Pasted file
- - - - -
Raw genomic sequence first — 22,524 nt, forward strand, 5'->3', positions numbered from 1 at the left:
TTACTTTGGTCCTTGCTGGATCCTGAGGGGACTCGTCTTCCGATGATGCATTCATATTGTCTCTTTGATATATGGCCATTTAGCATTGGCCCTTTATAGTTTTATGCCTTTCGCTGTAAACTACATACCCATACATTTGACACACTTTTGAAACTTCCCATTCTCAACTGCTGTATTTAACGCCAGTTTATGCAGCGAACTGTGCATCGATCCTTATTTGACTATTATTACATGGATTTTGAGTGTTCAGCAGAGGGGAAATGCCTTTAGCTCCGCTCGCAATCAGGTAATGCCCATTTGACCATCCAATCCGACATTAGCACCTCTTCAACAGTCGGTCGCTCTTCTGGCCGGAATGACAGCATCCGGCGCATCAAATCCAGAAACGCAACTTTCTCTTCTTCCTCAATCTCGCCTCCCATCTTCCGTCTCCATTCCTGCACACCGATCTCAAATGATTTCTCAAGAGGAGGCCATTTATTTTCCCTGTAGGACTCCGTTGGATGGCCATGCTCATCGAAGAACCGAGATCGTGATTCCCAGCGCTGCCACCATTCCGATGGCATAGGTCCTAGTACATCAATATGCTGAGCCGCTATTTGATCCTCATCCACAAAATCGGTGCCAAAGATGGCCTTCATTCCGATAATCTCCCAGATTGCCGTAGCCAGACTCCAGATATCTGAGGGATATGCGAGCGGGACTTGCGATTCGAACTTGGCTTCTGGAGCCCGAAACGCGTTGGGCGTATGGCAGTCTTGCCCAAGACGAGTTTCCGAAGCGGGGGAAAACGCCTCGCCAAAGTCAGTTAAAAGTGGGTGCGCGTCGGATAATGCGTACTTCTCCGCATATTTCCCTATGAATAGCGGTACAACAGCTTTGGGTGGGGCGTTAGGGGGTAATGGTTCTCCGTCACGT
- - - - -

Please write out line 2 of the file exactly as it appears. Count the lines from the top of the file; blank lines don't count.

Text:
TTACTTTGGTCCTTGCTGGATCCTGAGGGGACTCGTCTTCCGATGATGCATTCATATTGTCTCTTTGATATATGGCCATTTAGCATTGGCCCTTTATAGTTTTATGCCTTTCGCTGTAAACTACATACCCATACATTTGACACACTTTTGAAACTTCCCATTCTCAACTGCTGTATTTAACGCCAGTTTATGCAGCGAACTGTGCATCGATCCTTATTTGACTATTATTACATGGATTTTGAGTGTTCAGCAGAGGGGAAATGCCTTTAGCTCCGCTCGCAATCAGGTAATGCCCATTTGACCATCCAATCCGACATTAGCACCTCTTCAACAGTCGGTCGCTCTTCTGGCCGGAATGACAGCATCCGGCGCATCAAATCCAGAAACGCAACTTTCTCTTCTTCCTCAATCTCGCCTCCCATCTTCCGTCTCCATTCCTGCACACCGATCTCAAATGATTTCTCAAGAGGAGGCCATTTATTTTCCCTGTAGGACTCCGTTGGATGGCCATGCTCATCGAAGAACCGAGATCGTGATTCCCAGCGCTGCCACCATTCCGATGGCATAGGTCCTAGTACATCAATATGCTGAGCCGCTATTTGATCCTCATCCACAAAATCGGTGCCAAAGATGGCCTTCATTCCGATAATCTCCCAGATTGCCGTAGCCAGACTCCAGATATCTGAGGGATATGCGAGCGGGACTTGCGATTCGAACTTGGCTTCTGGAGCCCGAAACGCGTTGGGCGTATGGCAGTCTTGCCCAAGACGAGTTTCCGAAGCGGGGGAAAACGCCTCGCCAAAGTCAGTTAAAAGTGGGTGCGCGTCGGATAATGCGTACTTCTCCGCATATTTCCCTATGAATAGCGGTACAACAGCTTTGGGTGGGGCGTTAGGGGGTAATGGTTCTCCGTCACGT